The default password for a Konica Minolta printer is 12345678
In todays world everyone knows what USB is, in fact I believe it is quite rare to find someone who has not heard of USB (Universal Serial Bus) as it has quickly become the most commonly used peripheral bus used on computers and laptops today. Just about anything that connects to your computer or laptop connects via a USB port whether it is a digital camera, a wireless internet dongle or even Digital photo frame. The success of USB continues to grow as yet another USB port is introduced in the form of USB 3.0 but before we look at the benefits that it will bring, let’s take a brief trip down memory lane and find out how USB came about.
How did USB come about?
IBM started off the craze of implementing removal media into their computers by creating the keyboard which was not attached to the computer but was to be connected to it via a port called the AT Keyboard port. The success of this type of design led to many rival ports being created by different manufacturers to achieve the same thing and by the mid 1990 you had a number of ports which were predominantly not compatible with each other (the external SCSI and RS-232 being an exception to this).
Although USB was created much earlier, its success really began to escalate during 1996 when it was marketed as the single Peripheral which would be used universally throughout all the manufacturers. Many manufacturers supported it as Apple completely dropped the old ADB ports in order to introduce USB on all their computers during 1998 and by the year 200, it became rare to find a computer which did not have a USB port. One of the key benefits with USB was that it was able to power small devices requiring up to half an amp at 5 Volts which has introduced a whole host of unusual devices to be powered by USB such as USB Record players, USB podcast studios and even USB rechargeable batteries!
USB 2.0 further optimised the success of its predecessor by providing the same features and benefits but with a much faster transfer rate. The year 2006 gave way to USB technology which claimed to be 40 times faster than USB 1 but which was also backwards compatible. This was a key feature in ensuring the success of USB since it was selling itself as a port which was easing the port compatibility issues that many users were complaining about during the 90s.
Enter USB 3.0
The new USB 3.0 boasts a massive transfer rate increase of a maximum of a huge 5 Gbps! This makes it around 10 times faster than the old USB 2.0 which still had a respectable transfer rate speed of up to 480Mps. Keep your old gear as USB 3.0 follows in the way of its predecessors by being backward compatible. This means that products with a USB 2.0 slot will still be compatible with the new USB 3.0 but will transfer at the slower 480Mpbs rather than at the actual speed which USB 3.0 is capable of.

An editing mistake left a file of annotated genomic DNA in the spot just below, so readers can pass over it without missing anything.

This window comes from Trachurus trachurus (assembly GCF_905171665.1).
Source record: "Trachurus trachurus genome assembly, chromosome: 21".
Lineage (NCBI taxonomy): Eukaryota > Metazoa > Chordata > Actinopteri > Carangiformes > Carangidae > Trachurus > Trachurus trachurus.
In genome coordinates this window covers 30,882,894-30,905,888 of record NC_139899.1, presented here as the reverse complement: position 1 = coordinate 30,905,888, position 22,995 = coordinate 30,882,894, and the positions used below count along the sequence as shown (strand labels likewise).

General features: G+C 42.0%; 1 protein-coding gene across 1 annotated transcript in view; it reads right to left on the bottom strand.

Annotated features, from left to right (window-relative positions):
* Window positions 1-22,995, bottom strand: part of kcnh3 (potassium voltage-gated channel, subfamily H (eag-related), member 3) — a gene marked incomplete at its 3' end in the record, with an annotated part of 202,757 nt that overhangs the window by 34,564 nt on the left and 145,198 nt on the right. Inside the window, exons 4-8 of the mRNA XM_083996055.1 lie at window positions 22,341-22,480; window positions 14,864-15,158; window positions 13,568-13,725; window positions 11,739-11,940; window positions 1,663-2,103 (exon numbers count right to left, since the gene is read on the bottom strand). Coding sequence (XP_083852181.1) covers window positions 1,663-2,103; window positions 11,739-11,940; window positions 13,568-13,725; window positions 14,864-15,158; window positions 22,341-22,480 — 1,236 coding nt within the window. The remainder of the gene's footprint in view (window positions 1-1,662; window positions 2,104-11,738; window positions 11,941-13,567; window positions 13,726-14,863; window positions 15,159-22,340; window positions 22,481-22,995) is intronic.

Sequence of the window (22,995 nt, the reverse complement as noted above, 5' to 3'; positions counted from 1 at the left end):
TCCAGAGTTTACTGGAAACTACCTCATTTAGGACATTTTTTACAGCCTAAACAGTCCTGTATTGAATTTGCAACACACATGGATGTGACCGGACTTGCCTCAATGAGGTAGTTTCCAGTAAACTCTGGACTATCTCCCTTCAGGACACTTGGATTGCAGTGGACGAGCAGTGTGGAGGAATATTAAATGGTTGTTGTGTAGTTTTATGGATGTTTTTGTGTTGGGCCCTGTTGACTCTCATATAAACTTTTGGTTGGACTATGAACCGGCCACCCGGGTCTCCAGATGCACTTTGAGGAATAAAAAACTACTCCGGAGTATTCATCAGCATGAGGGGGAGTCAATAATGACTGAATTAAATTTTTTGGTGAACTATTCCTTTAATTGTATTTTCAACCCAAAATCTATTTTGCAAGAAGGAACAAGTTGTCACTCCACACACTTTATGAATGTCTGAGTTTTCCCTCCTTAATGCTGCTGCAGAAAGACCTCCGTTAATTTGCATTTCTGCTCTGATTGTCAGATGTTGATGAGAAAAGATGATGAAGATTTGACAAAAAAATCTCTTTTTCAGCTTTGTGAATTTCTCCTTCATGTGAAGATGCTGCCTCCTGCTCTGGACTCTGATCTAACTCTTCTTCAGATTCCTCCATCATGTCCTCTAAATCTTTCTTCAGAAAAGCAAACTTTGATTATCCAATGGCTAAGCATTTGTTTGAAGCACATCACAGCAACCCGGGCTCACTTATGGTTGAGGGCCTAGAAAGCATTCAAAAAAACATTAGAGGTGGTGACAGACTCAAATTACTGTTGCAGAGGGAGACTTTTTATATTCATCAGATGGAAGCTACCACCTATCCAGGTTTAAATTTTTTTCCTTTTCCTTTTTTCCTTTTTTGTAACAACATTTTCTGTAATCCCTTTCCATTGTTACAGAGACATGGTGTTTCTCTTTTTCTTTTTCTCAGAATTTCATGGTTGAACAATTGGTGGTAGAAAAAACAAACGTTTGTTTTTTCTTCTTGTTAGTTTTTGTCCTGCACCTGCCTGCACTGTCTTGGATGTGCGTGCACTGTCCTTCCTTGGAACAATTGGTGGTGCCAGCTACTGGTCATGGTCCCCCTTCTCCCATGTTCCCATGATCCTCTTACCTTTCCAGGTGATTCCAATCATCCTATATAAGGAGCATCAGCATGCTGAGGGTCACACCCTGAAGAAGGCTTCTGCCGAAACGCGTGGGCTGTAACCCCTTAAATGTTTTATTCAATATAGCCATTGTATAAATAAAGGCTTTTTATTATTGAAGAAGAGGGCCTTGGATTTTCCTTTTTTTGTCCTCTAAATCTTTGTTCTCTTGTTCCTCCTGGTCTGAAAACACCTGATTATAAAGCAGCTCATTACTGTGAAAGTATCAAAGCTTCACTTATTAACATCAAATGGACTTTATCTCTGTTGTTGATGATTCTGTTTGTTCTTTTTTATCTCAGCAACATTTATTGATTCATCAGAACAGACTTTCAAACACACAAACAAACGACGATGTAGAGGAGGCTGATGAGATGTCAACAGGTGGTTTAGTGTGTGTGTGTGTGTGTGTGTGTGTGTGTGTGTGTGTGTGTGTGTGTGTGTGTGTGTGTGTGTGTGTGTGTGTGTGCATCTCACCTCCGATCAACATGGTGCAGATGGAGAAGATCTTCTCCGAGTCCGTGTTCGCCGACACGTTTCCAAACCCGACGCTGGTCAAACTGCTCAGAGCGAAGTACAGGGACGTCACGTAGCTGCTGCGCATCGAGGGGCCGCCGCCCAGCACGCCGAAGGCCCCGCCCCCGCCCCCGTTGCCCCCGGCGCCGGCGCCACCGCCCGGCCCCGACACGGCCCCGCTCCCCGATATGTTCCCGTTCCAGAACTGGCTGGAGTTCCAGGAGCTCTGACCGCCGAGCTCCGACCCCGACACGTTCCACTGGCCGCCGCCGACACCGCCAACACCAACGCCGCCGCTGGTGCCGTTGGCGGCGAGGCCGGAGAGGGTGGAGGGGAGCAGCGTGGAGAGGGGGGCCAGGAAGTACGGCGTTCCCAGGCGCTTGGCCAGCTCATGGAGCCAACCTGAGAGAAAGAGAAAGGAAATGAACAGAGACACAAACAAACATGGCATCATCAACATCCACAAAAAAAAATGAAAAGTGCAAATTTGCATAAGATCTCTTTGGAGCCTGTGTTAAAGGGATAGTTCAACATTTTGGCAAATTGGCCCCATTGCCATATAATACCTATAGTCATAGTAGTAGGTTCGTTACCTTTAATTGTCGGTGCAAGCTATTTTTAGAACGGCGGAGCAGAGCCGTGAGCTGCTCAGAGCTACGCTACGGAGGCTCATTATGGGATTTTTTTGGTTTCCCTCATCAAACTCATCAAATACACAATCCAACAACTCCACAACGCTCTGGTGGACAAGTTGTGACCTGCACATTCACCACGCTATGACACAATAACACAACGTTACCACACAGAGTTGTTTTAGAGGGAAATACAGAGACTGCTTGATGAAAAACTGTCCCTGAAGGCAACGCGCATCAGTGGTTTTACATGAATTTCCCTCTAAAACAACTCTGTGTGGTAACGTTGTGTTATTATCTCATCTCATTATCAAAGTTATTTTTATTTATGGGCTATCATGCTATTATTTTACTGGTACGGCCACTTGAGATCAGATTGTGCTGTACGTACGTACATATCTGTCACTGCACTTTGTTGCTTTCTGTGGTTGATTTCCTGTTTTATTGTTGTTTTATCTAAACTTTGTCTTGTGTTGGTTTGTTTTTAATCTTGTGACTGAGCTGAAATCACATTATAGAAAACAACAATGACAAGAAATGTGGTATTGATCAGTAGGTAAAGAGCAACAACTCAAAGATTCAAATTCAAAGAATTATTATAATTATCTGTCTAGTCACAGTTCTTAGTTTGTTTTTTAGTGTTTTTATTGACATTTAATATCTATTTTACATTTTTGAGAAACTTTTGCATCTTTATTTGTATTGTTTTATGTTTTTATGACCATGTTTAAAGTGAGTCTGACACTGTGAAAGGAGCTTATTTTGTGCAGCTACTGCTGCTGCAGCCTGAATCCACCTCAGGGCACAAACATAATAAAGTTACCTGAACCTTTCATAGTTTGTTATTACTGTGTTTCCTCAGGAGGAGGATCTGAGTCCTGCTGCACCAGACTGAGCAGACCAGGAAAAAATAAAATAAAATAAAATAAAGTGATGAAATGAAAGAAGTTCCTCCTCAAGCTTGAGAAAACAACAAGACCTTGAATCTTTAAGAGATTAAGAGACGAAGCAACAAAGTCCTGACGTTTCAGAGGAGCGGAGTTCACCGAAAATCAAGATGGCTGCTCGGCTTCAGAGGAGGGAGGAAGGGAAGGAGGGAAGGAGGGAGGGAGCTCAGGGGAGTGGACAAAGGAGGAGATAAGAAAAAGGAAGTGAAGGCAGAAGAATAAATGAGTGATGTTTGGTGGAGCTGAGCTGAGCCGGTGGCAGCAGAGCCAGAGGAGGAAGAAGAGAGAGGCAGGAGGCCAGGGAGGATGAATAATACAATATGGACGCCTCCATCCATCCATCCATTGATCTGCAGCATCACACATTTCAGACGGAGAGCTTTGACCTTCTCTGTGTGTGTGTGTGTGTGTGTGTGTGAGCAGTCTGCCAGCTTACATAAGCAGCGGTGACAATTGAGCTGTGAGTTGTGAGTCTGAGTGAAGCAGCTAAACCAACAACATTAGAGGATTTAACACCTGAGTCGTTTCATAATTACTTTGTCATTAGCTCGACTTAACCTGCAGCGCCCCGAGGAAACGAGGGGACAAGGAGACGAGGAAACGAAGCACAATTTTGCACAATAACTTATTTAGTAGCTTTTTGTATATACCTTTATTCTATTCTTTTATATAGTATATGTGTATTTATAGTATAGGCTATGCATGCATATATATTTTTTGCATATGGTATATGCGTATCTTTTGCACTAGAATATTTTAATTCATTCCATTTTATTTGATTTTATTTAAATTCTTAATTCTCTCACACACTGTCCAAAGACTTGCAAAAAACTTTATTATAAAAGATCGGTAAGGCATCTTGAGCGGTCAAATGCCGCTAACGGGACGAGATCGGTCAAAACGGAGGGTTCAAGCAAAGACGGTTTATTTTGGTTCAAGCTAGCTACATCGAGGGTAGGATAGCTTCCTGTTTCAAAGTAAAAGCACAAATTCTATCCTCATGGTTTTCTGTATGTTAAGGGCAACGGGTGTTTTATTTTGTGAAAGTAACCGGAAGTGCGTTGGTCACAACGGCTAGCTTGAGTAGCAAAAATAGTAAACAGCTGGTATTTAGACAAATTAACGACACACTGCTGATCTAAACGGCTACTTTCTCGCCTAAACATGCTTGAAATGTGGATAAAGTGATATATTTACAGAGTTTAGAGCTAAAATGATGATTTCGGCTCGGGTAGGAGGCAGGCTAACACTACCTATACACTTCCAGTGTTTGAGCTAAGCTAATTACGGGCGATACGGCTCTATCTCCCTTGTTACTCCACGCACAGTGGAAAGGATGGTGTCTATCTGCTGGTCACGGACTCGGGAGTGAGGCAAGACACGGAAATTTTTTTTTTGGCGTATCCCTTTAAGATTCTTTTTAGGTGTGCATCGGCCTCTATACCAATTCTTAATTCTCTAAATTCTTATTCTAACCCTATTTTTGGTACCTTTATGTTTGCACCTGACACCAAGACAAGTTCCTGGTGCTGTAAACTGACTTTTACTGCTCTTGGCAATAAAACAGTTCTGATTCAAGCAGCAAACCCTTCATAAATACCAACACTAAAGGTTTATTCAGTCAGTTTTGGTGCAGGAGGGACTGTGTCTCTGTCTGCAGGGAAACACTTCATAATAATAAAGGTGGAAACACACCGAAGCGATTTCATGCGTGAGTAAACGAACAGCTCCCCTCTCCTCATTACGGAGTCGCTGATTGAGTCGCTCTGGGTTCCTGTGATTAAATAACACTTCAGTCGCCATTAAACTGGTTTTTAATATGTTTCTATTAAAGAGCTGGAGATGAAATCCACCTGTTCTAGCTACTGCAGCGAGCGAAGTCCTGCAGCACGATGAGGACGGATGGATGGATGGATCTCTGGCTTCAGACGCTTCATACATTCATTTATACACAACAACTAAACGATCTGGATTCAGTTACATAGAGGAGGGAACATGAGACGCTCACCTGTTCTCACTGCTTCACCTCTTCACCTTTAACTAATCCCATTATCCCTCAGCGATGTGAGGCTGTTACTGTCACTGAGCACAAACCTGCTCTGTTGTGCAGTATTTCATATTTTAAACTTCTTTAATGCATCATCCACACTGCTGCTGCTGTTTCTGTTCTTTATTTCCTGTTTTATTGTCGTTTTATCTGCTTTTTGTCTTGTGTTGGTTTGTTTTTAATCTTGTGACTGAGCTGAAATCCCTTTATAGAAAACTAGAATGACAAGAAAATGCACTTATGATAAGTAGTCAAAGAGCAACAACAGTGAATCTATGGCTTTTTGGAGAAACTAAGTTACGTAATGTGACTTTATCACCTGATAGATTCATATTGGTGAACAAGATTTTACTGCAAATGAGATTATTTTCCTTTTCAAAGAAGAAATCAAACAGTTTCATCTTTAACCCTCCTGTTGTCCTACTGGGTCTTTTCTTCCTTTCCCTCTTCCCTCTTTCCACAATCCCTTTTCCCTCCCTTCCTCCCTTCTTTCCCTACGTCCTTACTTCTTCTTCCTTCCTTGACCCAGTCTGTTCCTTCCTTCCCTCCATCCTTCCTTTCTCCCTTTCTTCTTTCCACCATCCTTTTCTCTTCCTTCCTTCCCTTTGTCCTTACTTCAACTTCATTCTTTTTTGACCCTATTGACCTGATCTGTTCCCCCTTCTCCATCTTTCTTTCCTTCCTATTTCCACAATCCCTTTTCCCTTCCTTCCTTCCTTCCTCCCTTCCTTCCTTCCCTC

A new feature of USB 3.0 is that it only transmits data to the port that needs the data which means that USB ports that are not currently being used can go into an energy saving state thus helping to reduce power consumption.
Many new devices already include USB 3.0 hardware such as a number of new Motherboards and if you want to get hold of a device with the new USB 3.0 hardware, look out for the SuperSpeed certified logo although this logo will not be present on all USB 3.0 devices.
Thanks to R
Reduced performance state is 0 seconds, so it’s not really an error message.
If you don’t want to receive this event then simply turn off its support in BIOS.
1) Enter BIOS by pressing F9 on POST
2) Navigate to “Power Management Options” => “Advanced Power Management Options” => “Minimum Processor Idle Power State”
3) Choose “No C-States”
This alert comes from the byproduct of new Processor Power Management feature in Windows Vista and Windows Server 2008. For more info on this click here
A multi-billion pound NHS IT system may be cancelled in Wednesday’s pre-Budget report, Alistair Darling has said.
The chancellor said the “quite expensive” programme, which has been hit by problems and delays, could be axed to save cash.
He told BBC One’s Andrew Marr show it was “not essential to the frontline” and “something which I do not think we need to go ahead with just now”.
The Tories and Lib Dems have both been calling for the system to be axed.
If you wish to know how long a server has been up (via command prompt) you can do so by following the below instructions:
1) Click start
2) Click run
3) Type cmd and click ok
4) Type net statistics server
5) Press enter